I-ATE Term of the Week: Croquetas

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I-ATE Food Term of the Week_ Croquetas

Last week, on the 16th of January, food lovers around the world were enjoying tasty treats prepared especially for International Croqueta Day. We hope you had a bite as well!

We are not forgetting about the famous Spanish tapa now that the celebrations are over. On the contrary – we are taking a closer look at the history of the snack loved not only in the Iberian Peninsula. January is a great time to talk about croquetas because they are an ideal winter snack and the very definition of comfort food. Crispy, salty, hot, full of flavour… croquetas simply tick all the boxes.

 As it is often the case with tapas, the preparation method varies from region to region and from bar to bar. Family recipes for perfect croquetas are well-guarded secrets of many households as well.

Although the world knows and loves croquetas as the Spanish national culinary treasure nowadays, the origins of the delicious snack lie in the 19th century French cuisine. The name derives from the French verb croquer to which the diminutive suffix -ette is added.

Some sources credit Monsieur Escoffier, known as the father of classical French cuisine, for the original recipe. Others state that the famous chef Marie-Antoine Carême, considered “king of chefs and the chef of the kings”, made it famous by serving his version called croquettes à la royale (royal croquettes) during noblemen’s banquets. In the French version, creamy potatoes were often used instead of the bechamel sauce. We are not sure when and how the recipe for croquettes left France, but we know that it quickly spread around the continent and took the world by storm.

Always made of thick bechamel sauce, breaded and deep-fried, these bite-sized snacks contain various additional ingredients. One of the most popular versions is called Croquetas de Jamón. If you are a big fan of Serrano ham, it can become your personal favourite. Other well-known types of croqueta filling owe their special taste to pollo (chicken), bacalao (codfish), cocido (stew) or pulpo (octopus). Vegetarians prepare croquettes with different types of queso (cheese), espinacas (spinach), setas or boletus (mushrooms). This list could go on forever as Spanish chefs can get very creative with the traditional recipe. Follow their lead! It is never too late to celebrate your own Croqueta Day.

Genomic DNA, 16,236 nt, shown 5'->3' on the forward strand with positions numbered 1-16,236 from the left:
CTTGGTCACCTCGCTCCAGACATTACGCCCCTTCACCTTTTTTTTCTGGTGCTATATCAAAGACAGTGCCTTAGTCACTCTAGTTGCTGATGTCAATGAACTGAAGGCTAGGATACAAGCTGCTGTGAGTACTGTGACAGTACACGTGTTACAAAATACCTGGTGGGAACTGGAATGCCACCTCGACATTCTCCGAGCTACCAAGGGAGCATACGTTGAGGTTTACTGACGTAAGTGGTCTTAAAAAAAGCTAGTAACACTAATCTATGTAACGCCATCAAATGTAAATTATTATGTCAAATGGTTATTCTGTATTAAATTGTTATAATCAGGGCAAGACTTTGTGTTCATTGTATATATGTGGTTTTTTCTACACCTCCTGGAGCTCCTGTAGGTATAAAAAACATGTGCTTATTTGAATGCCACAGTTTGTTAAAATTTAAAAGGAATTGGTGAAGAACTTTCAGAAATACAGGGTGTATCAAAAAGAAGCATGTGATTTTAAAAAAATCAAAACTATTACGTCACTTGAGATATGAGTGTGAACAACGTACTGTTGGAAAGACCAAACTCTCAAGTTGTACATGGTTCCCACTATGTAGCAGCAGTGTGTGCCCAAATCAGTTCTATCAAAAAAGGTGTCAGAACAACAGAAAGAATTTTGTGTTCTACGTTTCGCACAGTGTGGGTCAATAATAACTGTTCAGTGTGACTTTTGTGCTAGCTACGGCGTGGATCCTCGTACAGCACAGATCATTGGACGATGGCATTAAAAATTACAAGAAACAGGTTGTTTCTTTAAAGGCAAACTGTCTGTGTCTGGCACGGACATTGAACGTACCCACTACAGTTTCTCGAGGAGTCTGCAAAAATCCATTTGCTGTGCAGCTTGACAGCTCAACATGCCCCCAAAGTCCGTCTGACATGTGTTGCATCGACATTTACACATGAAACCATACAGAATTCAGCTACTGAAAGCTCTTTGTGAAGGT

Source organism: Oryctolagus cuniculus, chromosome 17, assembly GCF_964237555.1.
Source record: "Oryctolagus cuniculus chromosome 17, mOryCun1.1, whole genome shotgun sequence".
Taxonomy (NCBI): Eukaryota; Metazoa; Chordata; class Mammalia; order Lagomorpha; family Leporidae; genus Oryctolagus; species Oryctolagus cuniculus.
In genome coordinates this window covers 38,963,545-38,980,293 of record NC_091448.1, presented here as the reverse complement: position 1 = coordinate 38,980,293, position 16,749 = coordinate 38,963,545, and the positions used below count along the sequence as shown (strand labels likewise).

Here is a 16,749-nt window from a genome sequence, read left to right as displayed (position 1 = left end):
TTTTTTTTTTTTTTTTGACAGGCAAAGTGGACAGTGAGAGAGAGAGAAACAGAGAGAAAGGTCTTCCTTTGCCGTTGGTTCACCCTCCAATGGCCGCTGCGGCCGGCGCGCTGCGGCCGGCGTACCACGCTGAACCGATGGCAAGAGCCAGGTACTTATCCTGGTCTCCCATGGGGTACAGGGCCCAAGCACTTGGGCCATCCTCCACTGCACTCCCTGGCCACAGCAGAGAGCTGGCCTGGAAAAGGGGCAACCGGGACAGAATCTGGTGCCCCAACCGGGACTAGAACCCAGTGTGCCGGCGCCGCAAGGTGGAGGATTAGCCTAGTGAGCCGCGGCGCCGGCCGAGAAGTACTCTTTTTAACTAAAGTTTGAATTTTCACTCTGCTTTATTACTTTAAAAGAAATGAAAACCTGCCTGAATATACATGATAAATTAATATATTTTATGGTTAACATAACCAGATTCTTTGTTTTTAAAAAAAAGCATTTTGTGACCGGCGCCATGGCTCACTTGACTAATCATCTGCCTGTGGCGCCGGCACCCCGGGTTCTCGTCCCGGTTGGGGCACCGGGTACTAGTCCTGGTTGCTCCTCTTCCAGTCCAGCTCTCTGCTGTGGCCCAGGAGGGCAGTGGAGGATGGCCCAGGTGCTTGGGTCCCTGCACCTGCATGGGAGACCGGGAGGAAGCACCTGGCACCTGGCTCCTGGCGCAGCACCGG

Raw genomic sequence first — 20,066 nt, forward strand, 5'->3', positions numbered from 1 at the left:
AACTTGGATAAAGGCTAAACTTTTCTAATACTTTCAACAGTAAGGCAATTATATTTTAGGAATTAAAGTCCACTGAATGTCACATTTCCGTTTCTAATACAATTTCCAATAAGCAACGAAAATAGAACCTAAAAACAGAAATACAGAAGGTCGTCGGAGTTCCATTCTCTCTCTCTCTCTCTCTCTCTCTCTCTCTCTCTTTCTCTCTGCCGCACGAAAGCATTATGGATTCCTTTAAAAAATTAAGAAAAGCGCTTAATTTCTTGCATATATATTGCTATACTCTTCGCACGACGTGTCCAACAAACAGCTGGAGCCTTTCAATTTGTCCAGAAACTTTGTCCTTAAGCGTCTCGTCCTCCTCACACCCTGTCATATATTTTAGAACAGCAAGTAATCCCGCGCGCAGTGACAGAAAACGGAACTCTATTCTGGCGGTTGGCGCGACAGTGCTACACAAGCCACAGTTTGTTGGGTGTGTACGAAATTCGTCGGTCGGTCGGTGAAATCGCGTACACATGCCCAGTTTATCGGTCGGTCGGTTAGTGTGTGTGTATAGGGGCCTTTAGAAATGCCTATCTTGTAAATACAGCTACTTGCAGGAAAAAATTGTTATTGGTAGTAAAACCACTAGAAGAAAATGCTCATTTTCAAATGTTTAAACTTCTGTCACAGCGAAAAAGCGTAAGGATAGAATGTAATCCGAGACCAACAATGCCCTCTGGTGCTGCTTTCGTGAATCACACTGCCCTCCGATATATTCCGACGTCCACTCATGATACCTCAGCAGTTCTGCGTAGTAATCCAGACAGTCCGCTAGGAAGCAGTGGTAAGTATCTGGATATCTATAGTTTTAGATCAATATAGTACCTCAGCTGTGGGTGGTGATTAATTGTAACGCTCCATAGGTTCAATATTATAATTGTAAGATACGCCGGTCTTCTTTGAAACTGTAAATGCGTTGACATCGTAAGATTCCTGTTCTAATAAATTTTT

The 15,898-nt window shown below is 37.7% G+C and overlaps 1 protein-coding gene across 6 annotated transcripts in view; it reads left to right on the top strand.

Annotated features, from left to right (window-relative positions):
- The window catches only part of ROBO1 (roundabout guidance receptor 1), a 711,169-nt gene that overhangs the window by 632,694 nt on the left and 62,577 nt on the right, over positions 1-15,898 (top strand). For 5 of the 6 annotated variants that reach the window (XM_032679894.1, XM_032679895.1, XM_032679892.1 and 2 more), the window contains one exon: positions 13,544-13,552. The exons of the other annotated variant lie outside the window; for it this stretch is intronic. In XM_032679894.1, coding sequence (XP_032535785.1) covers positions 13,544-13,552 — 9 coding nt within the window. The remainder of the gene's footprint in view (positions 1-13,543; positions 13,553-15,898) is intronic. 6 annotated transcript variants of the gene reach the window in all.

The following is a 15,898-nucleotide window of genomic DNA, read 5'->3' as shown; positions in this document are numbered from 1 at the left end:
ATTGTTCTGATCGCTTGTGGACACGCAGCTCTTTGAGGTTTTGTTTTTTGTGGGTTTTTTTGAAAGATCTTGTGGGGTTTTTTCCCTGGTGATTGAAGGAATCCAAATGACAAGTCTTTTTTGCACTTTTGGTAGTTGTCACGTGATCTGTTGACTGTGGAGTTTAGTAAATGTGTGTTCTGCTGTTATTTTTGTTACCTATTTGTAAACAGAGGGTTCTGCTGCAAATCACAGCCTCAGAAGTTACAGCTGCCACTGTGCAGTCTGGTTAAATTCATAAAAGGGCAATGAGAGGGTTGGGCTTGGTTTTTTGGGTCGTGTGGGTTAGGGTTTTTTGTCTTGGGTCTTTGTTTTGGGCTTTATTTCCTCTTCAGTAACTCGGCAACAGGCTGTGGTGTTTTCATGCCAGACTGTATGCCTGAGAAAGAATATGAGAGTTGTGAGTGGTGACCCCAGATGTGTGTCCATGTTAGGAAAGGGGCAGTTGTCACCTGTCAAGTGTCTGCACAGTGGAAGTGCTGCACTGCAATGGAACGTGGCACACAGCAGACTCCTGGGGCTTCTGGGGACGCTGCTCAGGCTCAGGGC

Resources:

Food Lover Tour. 2020. All about Spanish Croquettes. [ONLINE] Available at: https://foodlovertour.com/blog/all-about-spanish-croquettes/. [Accessed 21 January 2021].

Grapevine Properties. 2020. All You Need to Know about Croquetas. [ONLINE] Available at: https://grapevinelifestyle.com/2020/04/24/all-you-need-to-know-about-croquetas/. [Accessed 21 January 2021].

Madrid Food Tour. 2020. Croquetas de Jamón: The Only Spanish Croquettes Recipe You’ll Ever Need.
[ONLINE] Available at: https://madridfoodtour.com/spanish-croquettes-recipe/. [Accessed 21 January 2021].

Spanish Sabores. 2011. Croquetas de Jamón Serrano Recipe – Traditional Spanish Ham Croquettes. [ONLINE]
Available at: https://spanishsabores.com/croquetas-de-jamon-serrano-recipe-ham-croquettes/. [Accessed 21 January 2021].


Magda Sikorska

Written by Magdalena Sikorska. She holds a Bachelor in Italian Language and Literature as well as master’s degrees in Journalism and Social Communication and Polish Philology.